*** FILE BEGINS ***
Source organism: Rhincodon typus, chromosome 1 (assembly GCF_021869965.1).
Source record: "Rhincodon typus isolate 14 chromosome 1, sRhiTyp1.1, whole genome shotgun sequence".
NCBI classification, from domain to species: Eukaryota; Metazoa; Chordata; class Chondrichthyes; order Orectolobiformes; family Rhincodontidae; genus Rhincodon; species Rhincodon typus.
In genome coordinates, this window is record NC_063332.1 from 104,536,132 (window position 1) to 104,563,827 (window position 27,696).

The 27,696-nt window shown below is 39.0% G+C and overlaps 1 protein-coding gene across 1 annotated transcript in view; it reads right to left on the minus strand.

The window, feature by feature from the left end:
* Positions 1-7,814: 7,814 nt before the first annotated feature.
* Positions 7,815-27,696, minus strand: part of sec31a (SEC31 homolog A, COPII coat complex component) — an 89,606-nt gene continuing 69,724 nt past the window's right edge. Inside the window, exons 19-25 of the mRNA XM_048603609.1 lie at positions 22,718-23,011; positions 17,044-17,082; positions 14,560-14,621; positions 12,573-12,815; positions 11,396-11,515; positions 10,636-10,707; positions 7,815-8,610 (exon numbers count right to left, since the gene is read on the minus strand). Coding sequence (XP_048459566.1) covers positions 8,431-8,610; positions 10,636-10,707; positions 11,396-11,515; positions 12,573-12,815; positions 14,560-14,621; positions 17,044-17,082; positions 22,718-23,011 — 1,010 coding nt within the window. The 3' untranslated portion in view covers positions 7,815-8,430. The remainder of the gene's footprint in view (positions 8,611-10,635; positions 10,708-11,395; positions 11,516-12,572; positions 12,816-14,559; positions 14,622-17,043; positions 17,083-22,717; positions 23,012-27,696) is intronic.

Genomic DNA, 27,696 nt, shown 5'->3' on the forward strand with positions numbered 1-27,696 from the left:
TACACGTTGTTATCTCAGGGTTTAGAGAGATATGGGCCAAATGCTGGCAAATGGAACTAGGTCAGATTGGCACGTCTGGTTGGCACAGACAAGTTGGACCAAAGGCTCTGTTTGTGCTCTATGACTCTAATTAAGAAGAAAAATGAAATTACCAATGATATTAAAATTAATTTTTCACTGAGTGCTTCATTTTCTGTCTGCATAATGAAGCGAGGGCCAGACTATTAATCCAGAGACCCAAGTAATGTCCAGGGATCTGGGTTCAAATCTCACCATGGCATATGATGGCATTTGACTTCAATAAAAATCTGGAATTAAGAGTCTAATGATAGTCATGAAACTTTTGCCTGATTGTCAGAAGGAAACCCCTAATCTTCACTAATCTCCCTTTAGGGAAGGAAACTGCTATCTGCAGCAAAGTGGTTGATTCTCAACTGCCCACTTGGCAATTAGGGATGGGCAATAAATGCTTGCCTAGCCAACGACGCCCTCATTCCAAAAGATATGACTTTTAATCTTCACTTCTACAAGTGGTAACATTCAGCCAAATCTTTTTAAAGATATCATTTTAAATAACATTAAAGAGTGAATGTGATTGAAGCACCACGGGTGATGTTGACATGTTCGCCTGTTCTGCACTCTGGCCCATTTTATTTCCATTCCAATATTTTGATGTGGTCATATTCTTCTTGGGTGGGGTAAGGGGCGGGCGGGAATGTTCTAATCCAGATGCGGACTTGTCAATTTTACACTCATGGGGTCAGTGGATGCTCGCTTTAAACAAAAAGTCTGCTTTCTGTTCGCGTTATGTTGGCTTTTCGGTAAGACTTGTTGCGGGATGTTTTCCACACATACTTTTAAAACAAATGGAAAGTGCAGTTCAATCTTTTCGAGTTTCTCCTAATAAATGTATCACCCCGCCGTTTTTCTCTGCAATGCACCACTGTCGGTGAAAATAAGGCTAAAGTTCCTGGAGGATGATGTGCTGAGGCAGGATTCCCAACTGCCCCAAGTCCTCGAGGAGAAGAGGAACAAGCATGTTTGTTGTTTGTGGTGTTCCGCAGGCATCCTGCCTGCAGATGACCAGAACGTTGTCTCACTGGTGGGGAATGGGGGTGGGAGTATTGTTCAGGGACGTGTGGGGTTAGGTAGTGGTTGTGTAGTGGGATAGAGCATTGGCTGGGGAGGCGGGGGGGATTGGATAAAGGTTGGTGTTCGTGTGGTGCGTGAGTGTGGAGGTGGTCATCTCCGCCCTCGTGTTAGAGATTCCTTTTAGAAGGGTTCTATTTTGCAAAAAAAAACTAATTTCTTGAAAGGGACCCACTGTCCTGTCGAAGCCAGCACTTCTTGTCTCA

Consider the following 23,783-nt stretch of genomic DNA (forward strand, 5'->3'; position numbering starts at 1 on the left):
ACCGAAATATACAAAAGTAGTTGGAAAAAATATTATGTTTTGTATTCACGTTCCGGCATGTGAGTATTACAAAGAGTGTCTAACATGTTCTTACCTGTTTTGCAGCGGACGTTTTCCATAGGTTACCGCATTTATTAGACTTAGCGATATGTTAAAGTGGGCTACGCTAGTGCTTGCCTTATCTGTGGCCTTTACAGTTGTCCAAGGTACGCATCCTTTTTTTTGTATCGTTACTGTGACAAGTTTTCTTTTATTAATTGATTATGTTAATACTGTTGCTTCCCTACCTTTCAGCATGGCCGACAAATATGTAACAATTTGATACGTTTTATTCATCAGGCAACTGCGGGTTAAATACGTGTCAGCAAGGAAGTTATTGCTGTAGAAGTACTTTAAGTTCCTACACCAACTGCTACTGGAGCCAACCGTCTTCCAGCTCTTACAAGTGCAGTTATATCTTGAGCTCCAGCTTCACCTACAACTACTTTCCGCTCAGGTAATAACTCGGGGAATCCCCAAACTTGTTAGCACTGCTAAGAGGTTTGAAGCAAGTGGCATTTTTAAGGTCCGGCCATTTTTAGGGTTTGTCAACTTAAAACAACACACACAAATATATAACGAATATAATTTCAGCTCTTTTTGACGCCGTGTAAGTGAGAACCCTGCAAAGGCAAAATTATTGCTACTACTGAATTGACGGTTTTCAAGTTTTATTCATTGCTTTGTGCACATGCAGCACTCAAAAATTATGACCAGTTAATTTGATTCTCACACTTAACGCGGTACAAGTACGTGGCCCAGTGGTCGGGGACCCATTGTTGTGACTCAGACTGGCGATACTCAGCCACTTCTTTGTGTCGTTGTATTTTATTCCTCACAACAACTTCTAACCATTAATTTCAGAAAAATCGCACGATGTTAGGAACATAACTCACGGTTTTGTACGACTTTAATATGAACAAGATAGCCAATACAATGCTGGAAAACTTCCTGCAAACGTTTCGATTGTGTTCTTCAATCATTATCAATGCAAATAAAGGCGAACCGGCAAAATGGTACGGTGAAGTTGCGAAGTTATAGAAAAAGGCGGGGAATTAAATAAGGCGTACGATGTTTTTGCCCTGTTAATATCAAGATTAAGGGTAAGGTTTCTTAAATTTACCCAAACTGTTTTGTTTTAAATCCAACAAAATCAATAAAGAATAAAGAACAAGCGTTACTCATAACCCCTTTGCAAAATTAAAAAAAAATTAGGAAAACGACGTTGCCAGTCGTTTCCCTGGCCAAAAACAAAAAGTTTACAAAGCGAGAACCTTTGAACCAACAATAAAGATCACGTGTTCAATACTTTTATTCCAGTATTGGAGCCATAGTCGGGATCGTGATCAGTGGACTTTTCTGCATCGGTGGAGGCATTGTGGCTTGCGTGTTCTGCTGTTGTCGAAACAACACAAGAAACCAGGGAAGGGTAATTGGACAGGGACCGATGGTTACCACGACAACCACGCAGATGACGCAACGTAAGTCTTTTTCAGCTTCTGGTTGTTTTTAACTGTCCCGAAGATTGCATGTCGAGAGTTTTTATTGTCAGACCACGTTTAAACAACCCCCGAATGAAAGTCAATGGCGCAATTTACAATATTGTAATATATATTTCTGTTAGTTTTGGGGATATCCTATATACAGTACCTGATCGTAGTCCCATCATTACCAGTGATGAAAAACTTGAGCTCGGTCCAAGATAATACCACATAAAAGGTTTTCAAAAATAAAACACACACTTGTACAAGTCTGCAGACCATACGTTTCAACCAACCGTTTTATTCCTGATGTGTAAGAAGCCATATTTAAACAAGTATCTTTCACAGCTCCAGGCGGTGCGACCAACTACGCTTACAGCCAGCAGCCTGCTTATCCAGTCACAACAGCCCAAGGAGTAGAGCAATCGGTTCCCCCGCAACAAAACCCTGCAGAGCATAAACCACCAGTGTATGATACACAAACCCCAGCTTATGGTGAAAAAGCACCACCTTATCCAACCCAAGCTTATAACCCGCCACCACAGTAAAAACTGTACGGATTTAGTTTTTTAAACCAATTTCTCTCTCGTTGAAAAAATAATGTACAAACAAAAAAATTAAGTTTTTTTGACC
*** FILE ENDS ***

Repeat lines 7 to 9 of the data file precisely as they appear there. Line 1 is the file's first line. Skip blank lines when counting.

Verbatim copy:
* Positions 1-7,814: 7,814 nt before the first annotated feature.
* Positions 7,815-27,696, minus strand: part of sec31a (SEC31 homolog A, COPII coat complex component) — an 89,606-nt gene continuing 69,724 nt past the window's right edge. Inside the window, exons 19-25 of the mRNA XM_048603609.1 lie at positions 22,718-23,011; positions 17,044-17,082; positions 14,560-14,621; positions 12,573-12,815; positions 11,396-11,515; positions 10,636-10,707; positions 7,815-8,610 (exon numbers count right to left, since the gene is read on the minus strand). Coding sequence (XP_048459566.1) covers positions 8,431-8,610; positions 10,636-10,707; positions 11,396-11,515; positions 12,573-12,815; positions 14,560-14,621; positions 17,044-17,082; positions 22,718-23,011 — 1,010 coding nt within the window. The 3' untranslated portion in view covers positions 7,815-8,430. The remainder of the gene's footprint in view (positions 8,611-10,635; positions 10,708-11,395; positions 11,516-12,572; positions 12,816-14,559; positions 14,622-17,043; positions 17,083-22,717; positions 23,012-27,696) is intronic.

Genomic DNA, 27,696 nt, shown 5'->3' on the forward strand with positions numbered 1-27,696 from the left: